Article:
“Apple and Google control the major gateways through which people download apps or browse the web on their mobiles – whether they want to shop, play games, stream music or watch TV. We’re looking into whether this could be creating problems for consumers and the businesses that want to reach people through their phones.

“Our ongoing work into big tech has already uncovered some worrying trends and we know consumers and businesses could be harmed if they go unchecked. That’s why we’re pressing on with launching this study now, while we are setting up the new Digital Markets Unit, so we can hit the ground running by using the results of this work to shape future plans.”

The European Union also unveiled its own proposals for clipping the wings of big tech last year — presenting its Digital Markets Act plan in December which will apply a single set of operational rules to so-called “gatekeeper” platforms operating across the EU.

The clear trend in Europe on digital competition is toward increasing oversight and regulation of the largest platforms — in the hopes that antitrust authorities can impose measures that will help smaller players thrive.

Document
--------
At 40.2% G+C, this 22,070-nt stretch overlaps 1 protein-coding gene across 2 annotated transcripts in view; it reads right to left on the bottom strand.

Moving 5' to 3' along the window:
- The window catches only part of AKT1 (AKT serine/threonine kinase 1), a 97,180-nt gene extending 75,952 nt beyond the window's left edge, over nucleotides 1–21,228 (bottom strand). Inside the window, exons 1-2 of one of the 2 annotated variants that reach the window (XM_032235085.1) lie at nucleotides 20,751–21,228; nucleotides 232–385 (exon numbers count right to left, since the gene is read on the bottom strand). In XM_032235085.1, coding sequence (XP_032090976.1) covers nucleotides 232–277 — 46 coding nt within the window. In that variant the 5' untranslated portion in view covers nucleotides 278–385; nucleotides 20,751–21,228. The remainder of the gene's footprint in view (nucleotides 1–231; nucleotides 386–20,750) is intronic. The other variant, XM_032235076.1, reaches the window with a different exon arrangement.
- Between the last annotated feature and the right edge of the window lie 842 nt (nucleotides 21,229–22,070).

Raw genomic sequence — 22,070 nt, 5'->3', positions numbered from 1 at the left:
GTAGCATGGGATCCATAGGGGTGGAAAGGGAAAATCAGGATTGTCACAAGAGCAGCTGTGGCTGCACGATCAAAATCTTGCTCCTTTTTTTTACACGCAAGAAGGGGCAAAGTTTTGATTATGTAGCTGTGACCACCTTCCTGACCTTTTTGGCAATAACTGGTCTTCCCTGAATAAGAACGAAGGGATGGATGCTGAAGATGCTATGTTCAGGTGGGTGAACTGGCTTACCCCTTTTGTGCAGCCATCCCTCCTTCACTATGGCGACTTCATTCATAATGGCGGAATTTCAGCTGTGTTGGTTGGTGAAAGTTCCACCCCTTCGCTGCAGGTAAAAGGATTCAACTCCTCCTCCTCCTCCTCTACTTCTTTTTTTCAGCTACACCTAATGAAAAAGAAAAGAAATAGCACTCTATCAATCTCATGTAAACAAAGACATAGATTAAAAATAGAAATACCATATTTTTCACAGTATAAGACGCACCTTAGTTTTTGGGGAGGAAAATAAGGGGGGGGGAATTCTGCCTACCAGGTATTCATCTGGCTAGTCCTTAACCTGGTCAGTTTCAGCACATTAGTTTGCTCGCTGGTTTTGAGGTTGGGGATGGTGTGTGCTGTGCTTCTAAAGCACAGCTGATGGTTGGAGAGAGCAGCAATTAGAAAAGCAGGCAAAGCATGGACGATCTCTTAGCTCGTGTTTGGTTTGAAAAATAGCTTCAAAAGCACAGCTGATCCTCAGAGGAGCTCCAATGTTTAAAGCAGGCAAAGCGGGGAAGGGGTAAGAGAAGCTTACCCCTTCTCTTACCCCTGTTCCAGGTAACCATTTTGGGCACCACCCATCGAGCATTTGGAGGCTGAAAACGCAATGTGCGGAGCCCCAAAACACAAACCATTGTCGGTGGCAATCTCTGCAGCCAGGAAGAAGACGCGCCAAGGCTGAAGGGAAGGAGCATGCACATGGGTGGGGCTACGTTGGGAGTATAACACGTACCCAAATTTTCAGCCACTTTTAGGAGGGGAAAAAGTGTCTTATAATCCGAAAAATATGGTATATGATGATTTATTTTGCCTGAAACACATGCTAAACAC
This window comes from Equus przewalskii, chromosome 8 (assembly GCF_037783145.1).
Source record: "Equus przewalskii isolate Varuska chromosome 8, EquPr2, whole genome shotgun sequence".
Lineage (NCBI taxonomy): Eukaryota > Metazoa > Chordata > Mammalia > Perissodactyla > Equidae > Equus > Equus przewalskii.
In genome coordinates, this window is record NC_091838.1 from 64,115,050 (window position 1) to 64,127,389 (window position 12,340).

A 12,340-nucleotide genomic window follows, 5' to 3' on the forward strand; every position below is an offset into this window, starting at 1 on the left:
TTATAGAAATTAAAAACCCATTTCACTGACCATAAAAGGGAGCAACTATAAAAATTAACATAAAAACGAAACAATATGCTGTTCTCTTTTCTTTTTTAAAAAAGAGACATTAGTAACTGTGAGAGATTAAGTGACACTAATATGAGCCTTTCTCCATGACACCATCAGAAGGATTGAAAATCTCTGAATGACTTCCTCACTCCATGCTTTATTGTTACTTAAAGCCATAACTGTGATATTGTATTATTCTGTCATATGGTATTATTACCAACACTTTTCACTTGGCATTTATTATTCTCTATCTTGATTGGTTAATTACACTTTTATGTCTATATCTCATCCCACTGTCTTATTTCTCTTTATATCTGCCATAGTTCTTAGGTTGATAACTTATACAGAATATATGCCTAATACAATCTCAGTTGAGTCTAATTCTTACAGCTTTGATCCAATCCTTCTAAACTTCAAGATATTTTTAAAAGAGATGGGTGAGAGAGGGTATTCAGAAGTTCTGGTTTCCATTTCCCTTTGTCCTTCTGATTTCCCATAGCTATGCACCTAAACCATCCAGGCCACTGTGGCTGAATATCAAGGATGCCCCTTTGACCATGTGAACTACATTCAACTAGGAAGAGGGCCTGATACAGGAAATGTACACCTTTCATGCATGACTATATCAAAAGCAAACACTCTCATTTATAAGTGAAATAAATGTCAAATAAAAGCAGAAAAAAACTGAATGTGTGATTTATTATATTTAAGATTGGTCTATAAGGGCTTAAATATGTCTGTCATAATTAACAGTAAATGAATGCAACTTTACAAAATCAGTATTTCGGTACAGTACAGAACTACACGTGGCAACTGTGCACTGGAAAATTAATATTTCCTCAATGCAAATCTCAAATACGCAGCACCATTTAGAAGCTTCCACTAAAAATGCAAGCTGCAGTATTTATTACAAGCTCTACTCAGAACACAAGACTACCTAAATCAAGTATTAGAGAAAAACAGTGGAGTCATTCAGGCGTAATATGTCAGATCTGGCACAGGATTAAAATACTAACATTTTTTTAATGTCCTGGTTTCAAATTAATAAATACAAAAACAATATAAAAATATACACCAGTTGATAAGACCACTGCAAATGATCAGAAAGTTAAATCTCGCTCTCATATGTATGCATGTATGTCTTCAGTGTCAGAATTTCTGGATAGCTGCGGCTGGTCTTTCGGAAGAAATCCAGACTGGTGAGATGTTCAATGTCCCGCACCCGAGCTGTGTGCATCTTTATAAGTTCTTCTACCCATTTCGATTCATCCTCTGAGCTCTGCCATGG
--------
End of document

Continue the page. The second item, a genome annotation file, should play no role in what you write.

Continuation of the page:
Critics might say that’s just playing into the tech giants’ hands, though — because it’s fiddling around the edges when more radical intervention (break ups) are what’s really needed to reboot captured markets.

Apple and Google were contacted for comment on the CMA’s market study.

A Google spokesperson said: “Android provides people with more choice than any other mobile platform in deciding which apps they use, and enables thousands of developers and manufacturers to build successful businesses. We welcome the CMA’s efforts to understand the details and differences between platforms before designing new rules.”

According to Google, the Android App Economy generated £2.8BN in revenue for UK developers last year, which it claims supported 240,000 jobs across the country — citing a Public First report that it commissioned.

The tech giant also pointed to operational changes it has already made in Europe, following antitrust interventions by the European Commission — such as adding a choice screen to Android where users can pick from a list of alternative search engines.

Earlier this month it agreed to shift the format underlying that choice screen from an unpopular auction model to free participation.